McElroy Metal President Ian McElroy, adds, “We intend to take market share from non-metal building materials.”
The market dynamics are good for such an introduction. Mark Lawson, vice president of sales for McElroy Metal, says, “We know energy costs are going to increase dramatically. We know legislation demanding new buildings to be more energy efficient is coming. We know high-end quality builders are looking for products that are green, energy efficient, and quick and easy to install. This product offers that better than any other product we have in the market today.”
Jaks admits that differentiating insulated metal panels in the market place is difficult; so the company used its initial resell period to establish customer care systems that allow it to deliver the highest level of service to its clients. “What it comes down to is why choose us?” he says. “It’s going to come down to service.” Jaks sees the following areas as the keys to service:
- Quick turnaround on estimates. Always within five days. Usually one to two days.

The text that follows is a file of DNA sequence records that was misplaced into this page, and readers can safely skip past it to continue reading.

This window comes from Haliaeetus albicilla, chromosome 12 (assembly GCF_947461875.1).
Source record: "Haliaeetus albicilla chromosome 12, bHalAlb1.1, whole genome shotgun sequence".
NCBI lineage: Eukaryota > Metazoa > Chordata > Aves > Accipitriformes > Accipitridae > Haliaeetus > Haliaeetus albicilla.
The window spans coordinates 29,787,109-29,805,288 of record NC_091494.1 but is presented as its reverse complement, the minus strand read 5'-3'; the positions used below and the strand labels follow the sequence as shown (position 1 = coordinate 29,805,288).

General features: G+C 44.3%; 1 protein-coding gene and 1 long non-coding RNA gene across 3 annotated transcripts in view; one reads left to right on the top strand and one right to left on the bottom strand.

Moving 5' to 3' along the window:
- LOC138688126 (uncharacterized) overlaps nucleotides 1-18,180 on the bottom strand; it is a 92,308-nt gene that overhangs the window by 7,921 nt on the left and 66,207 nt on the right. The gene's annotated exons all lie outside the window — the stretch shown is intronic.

- Rapid delivery of approval drawings, typically 10 working days.
- Experience. “We know how we’ve done it in the past,” he says. “We know how we react to issues in the field and we’ve always been one to make it right. We understand what it’s like to be in the contractor’s shoes and have something go sideways.”
- Quick response to all inquiries and issues.
- An in-house technical background with trim details, sealants and fasteners.
Differentiating on service requires a strong company culture. Green Span Profiles is committed to remaining a privately held, domestically owned company. Ginn explains: “We will be a very nimble, easy to work with service-oriented company that responds to customers’ needs whatever they may need and not having to deal with bureaucratic red tape. We talk to customers who think it’s all price, price, price. But when you sit and visit with them, they’ve got a lot of other things. They want to know when the order will be done and that the order will be there. We want a face-to-face relationship at the onset to keep the customer informed.”